If your employees routinely spend their own money to purchase business-related items and then request reimbursement for them, it’s important to have an established policy for what’s covered and how to request money. This will save your accounting department time because they won’t have to review each individual expense to see if meets the qualifications for reimbursement. The most important consideration when creating a reimbursement plan is that all employee expenses must have a business purpose. In addition to incurring the expense for work, the employee must have used the item at work.

The IRS Doesn’t Require Reimbursement of Business Expenses

It surprises some employees and employers to learn that the Internal Revenue Service (IRS) doesn’t require business owners to reimburse expenses incurred by their employees under the Fair Standards Labor Act (FSLA). However, it does enforce the following regulations:

Reimbursement of business expenses cannot reduce wages for non-exempt employees below the state minimum wage.

Reimbursement of business expenses cannot reduce the overtime compensation for non-exempt employees.

Some amounts of reimbursement may count as taxable income for the employee.

You should also understand that some states do require employers to reimburse business expenses and that trumps federal law.

Common Reimbursable Business Expenses

Business expenses incurred during travel, including the cost of a round-trip flight, rental car, hotel room, and meals, are the most common types of expenses requested by employees and reimbursed by employers. You need to be especially careful as an employer to ensure the legitimacy of all travel expenses. For example, you don’t want to have to pay back an employee who racks up entertainment expenses in the hundreds or even thousands of dollars.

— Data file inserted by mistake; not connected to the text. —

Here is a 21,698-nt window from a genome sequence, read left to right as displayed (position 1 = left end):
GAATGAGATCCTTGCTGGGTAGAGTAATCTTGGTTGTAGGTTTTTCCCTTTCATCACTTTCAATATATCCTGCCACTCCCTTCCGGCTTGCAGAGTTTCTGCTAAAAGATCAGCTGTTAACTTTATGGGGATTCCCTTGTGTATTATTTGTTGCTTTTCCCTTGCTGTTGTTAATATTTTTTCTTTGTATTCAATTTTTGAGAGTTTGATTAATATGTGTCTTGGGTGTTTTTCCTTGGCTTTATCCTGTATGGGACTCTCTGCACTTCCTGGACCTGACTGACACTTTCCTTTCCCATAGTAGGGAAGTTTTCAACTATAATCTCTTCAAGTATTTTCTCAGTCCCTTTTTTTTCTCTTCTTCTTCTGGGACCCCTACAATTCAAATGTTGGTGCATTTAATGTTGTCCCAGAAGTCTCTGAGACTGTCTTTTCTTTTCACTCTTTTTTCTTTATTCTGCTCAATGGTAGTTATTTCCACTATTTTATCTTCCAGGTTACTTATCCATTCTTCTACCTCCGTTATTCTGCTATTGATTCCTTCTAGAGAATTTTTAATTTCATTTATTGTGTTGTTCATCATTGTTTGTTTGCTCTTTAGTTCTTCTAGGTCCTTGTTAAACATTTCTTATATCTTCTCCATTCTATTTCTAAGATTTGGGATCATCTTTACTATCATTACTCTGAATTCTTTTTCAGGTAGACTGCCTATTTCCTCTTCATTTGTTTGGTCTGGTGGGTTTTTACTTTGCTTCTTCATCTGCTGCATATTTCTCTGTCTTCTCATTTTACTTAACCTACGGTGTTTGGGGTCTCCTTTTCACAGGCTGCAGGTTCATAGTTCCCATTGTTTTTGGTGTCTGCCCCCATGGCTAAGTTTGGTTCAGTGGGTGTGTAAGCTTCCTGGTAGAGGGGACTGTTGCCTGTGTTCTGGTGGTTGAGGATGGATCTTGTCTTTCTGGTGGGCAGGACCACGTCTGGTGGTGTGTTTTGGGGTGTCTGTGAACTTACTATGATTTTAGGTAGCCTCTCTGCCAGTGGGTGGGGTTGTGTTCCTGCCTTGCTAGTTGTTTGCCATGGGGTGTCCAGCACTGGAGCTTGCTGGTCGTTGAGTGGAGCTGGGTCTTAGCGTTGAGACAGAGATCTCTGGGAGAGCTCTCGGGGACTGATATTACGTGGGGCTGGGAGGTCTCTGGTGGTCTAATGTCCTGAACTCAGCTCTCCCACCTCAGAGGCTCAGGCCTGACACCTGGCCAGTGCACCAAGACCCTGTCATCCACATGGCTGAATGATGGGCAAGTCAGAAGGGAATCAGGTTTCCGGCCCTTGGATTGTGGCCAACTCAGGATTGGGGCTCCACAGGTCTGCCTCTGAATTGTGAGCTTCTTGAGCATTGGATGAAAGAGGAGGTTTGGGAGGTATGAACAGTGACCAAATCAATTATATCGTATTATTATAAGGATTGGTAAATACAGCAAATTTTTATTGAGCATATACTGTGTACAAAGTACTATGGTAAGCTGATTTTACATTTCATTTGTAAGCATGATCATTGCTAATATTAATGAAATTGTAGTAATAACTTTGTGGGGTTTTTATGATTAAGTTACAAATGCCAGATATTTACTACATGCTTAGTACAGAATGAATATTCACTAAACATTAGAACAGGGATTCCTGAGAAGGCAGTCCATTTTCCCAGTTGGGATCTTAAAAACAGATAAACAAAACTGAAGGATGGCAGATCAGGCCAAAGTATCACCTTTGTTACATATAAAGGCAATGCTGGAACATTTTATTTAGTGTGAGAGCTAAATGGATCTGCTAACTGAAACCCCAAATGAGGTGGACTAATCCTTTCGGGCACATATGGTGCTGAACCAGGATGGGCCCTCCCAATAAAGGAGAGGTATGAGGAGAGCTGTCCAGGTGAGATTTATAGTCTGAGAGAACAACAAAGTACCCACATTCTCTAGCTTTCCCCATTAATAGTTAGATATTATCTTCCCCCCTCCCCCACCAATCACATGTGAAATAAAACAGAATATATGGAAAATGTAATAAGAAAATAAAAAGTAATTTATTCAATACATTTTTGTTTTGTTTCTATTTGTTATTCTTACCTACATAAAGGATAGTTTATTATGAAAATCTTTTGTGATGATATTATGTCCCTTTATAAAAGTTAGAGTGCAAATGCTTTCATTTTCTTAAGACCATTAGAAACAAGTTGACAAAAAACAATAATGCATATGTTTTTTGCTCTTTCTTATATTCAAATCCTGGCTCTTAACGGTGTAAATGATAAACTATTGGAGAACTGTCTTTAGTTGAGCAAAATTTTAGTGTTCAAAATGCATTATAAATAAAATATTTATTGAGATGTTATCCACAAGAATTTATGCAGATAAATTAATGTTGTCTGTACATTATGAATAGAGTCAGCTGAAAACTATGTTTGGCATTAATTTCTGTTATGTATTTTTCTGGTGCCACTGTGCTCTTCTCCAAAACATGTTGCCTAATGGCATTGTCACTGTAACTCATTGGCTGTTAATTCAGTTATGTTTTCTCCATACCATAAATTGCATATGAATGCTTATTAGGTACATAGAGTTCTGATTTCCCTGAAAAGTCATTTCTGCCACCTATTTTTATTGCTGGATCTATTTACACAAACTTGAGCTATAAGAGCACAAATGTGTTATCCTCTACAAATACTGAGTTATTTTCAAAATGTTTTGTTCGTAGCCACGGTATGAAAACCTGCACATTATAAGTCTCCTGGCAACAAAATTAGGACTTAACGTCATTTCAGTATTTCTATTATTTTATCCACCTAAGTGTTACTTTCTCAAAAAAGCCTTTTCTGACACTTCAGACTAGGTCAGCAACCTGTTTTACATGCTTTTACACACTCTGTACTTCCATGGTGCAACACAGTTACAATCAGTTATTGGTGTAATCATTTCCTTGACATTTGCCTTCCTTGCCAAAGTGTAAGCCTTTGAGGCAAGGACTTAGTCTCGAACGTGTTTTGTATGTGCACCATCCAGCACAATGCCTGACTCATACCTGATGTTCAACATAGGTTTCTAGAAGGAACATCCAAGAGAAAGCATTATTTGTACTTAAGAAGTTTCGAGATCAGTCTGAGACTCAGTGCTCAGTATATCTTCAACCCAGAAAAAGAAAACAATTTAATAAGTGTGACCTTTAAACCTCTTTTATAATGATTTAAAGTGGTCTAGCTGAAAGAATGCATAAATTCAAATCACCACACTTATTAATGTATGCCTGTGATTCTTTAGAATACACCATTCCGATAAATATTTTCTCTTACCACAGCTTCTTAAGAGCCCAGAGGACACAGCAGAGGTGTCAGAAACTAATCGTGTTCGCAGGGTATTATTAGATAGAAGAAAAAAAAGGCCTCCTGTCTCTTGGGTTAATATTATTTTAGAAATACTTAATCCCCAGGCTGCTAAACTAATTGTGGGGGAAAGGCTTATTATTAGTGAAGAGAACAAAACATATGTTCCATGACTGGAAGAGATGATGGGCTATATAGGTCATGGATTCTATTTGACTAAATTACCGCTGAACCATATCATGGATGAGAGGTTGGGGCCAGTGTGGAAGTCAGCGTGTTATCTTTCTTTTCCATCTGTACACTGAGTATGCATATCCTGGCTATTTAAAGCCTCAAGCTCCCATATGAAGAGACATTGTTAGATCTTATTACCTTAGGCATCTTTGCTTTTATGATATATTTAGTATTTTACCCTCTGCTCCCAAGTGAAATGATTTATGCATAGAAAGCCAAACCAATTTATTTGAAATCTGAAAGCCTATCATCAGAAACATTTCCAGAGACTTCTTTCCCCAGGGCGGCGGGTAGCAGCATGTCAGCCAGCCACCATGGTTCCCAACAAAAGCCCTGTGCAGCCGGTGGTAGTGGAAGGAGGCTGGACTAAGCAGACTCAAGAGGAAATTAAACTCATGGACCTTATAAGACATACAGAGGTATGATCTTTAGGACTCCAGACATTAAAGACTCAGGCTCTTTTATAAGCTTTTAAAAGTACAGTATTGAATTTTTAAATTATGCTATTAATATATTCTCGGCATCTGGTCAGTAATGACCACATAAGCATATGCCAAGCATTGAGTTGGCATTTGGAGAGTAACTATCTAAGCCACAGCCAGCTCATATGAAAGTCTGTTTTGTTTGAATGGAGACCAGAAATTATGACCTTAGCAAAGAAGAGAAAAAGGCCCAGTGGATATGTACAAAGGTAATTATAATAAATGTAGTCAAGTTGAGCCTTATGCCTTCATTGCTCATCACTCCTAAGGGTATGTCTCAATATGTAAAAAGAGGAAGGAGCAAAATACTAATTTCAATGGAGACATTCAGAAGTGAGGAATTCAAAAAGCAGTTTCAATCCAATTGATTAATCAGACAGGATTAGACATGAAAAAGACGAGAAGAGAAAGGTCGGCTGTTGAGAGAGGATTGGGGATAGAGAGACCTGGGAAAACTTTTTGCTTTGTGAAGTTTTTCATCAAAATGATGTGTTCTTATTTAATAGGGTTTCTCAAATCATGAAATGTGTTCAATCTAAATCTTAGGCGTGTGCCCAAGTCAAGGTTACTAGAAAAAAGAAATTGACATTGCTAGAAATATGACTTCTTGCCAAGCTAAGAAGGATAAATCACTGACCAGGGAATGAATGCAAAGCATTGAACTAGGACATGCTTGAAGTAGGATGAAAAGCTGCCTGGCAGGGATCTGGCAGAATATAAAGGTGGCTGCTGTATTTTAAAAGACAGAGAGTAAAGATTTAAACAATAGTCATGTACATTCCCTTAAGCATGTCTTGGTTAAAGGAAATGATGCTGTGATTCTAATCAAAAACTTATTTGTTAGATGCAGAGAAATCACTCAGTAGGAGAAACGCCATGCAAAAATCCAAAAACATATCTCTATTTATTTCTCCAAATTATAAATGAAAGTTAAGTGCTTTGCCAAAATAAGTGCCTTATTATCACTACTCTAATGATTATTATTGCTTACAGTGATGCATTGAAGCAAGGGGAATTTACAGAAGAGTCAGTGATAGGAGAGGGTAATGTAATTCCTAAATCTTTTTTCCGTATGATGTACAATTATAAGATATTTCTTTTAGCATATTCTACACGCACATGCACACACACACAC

Reimbursement for tuition expenses, health insurance employees obtain on their own, uniforms, tools required to perform the job, and mileage for use of their own car are also common. It’s always a good idea to provide new employees with a copy of company policy regarding reimbursement to avoid them incurring an expense later and expecting reimbursement. Additionally, keep in mind that the IRS typically taxes trips, prizes, and services that you provide to employees as wages.

Consider Setting Spending Limits and Deadlines for Requesting Reimbursement

Unfortunately, some employees will attempt to take advantage of a reimbursement program without firm rules in place to prevent abuse. At Nolan Accounting, we recommend that you set limits for each type of expense. This will also make it easier for your company to meet its budget goals.

Although the IRS doesn’t require reimbursement of business expenses, it has guidelines in place to assist both parties. One of these is that the employee must request reimbursement and/or return any excess reimbursement within a reasonable timeframe. This is 60 to 120 days in most cases. Lastly, the IRS considers business expenses reimbursed under an accountable plan as non-taxable.

Although establishing an accountable plan and an employee reimbursement program can be complicated, Nolan Accounting is here to help. Please contact us to learn more about our services or to request an appointment.